Friday 24 September 2021

The Hopping Ghost


After being imprisoned for decades, the vampire Hepzibah finds herself suddenly free in 1922.

The beast inside her wants to ravage, rob and roam. And dirty dangerous Shanghai is the perfect hunting ground for a killer of men.

But Hepzibah's human half wants to be a person again.

Can she minimise the killing and make a life, or will the gang who once owned her drag their pet monster back to its filthy cage?

The Hopping Ghost delivers murder, martial arts, and swashbuckling adventure with a truly original vampire!

The paperback is now available from Amazon.

And you can get the digital version from lots of places.

I'd appreciate it if you'd leave a review at one of these platforms. It really helps.

You can also review it at Goodreads.

I did hold a book launch in Hobart. You can even see the pretty speech I made, about why I chose this place and time for my vampire's adventures.

{ Read More }

Tuesday 21 September 2021

William Fairbairn, toughest man in the Empire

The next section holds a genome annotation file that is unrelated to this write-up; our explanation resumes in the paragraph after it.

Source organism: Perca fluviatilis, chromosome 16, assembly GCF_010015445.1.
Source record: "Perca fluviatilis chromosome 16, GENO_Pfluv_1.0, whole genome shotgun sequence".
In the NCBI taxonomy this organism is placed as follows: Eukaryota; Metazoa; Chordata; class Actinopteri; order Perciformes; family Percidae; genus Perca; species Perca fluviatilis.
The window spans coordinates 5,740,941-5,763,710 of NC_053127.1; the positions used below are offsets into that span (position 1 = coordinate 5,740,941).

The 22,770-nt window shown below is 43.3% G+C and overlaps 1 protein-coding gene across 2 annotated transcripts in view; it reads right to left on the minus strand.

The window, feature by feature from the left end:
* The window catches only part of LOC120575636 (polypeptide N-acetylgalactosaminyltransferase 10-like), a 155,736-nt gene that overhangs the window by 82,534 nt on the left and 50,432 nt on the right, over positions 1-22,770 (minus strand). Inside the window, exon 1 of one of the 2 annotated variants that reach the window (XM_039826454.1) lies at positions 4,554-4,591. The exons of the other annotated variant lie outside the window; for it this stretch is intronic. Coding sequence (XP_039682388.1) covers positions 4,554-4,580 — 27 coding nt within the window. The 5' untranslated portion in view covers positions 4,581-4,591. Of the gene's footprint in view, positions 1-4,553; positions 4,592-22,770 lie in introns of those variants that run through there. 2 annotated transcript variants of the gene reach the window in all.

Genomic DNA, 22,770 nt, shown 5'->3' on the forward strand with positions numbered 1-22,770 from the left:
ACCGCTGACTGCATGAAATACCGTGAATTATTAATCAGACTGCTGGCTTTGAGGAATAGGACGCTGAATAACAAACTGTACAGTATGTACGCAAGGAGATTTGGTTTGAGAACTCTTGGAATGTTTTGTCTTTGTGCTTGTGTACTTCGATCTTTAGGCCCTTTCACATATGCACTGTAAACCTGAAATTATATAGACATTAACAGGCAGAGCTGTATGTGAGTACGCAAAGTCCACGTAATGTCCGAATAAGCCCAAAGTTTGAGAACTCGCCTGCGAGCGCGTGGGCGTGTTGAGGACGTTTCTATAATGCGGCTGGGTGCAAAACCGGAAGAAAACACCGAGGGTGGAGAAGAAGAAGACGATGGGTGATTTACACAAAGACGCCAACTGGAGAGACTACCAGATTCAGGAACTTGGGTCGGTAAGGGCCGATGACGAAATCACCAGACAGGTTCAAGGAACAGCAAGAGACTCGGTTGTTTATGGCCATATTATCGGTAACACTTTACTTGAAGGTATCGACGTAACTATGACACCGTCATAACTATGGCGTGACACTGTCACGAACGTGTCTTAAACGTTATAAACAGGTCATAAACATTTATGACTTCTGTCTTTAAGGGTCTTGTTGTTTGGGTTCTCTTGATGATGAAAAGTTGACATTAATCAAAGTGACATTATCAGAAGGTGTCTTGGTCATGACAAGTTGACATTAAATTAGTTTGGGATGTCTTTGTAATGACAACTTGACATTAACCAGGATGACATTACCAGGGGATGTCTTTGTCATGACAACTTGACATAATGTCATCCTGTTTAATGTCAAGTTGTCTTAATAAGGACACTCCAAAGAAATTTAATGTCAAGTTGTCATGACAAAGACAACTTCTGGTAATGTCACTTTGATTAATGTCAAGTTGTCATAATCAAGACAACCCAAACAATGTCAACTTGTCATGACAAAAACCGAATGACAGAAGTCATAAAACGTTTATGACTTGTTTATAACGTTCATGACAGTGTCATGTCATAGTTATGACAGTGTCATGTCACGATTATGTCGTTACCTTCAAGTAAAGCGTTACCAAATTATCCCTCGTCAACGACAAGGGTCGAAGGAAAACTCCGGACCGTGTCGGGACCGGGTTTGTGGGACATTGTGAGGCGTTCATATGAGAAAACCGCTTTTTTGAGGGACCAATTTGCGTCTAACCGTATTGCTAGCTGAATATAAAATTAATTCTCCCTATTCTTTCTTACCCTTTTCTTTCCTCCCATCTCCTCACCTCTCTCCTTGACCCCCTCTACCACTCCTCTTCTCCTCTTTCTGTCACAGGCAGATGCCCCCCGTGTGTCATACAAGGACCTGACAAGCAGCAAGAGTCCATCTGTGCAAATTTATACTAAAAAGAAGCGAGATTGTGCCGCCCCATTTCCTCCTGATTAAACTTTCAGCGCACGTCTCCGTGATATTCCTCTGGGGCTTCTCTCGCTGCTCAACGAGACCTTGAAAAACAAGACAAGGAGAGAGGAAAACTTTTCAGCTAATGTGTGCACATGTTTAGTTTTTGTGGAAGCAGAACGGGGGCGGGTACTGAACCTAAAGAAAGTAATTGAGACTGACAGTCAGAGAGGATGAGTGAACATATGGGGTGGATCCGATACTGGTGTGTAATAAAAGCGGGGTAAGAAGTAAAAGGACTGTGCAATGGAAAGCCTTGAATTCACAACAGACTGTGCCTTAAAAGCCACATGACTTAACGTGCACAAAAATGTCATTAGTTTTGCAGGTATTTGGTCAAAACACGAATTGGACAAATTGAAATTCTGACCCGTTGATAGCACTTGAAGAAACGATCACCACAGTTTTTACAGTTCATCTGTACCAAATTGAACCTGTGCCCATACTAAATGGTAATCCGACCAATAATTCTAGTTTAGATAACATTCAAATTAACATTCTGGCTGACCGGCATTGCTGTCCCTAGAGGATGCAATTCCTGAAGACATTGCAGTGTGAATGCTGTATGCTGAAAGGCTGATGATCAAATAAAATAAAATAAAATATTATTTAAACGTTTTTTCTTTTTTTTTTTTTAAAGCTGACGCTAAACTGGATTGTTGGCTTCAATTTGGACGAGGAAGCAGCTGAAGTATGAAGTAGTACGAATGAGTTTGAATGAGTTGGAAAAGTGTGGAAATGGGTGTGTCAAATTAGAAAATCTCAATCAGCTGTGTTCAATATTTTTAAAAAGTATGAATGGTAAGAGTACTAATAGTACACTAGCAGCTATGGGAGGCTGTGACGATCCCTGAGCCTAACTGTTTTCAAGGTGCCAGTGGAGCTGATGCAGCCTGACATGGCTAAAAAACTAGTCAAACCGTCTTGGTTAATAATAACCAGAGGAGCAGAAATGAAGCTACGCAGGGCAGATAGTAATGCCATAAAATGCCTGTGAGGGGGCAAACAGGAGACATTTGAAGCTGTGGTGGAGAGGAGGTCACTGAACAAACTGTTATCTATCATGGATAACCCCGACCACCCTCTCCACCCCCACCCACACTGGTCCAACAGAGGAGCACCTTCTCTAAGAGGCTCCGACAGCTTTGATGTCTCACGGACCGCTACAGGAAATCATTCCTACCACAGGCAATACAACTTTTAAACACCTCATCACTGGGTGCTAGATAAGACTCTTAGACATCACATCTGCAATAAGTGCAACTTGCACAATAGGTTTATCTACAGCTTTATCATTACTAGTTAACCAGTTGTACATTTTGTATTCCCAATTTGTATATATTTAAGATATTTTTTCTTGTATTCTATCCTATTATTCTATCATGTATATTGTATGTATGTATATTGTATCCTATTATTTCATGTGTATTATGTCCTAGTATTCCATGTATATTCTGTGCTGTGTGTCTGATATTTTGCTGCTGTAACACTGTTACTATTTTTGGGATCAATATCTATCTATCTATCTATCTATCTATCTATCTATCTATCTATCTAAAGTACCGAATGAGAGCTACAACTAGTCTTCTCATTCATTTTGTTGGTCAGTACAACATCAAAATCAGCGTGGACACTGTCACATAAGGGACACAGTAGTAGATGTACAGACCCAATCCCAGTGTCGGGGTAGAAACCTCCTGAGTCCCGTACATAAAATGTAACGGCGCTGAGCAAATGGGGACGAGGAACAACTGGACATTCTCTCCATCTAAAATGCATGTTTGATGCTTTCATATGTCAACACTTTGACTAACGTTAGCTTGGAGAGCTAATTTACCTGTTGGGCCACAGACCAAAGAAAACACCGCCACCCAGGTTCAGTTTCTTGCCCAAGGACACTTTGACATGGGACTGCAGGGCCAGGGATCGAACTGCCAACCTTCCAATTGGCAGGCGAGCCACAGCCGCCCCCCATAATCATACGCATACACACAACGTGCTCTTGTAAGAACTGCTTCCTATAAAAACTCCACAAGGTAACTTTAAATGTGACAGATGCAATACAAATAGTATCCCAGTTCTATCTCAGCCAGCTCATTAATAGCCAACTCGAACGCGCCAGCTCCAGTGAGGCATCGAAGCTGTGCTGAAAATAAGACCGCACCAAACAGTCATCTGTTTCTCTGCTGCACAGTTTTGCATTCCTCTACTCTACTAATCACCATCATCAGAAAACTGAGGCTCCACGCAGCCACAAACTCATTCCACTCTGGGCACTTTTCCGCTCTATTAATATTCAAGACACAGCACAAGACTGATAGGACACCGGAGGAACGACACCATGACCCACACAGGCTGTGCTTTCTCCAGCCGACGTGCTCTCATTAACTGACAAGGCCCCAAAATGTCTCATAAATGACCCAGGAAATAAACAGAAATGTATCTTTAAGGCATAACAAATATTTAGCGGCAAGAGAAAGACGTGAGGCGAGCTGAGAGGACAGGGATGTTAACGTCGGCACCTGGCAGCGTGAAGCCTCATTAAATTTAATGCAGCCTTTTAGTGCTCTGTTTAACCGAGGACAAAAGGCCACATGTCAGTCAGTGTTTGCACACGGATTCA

I first came across the name of William Fairbairn on a knife.

In my book Chick Magnet, the main character Mick runs a stall at Paddy's Market, where he sells electronic gadgets and knives.

For the sake of the story, he needed an expensive knife to sharpen, so I went looking for something cool to put in his hands. And the coolest knife in the world is the Fairbairn-Sykes Fighting Knife, the classic British commando weapon of World War 2.

Most military knives are practical things, good for opening cans and cutting your way out of a tangled parachute. But the Fairbairn-Sykes knife is purely for quiet killing. It has a lean mean shape that lets you know it means business.

I started reading about Captain William Fairbairn who helped to create it, and I was fascinated.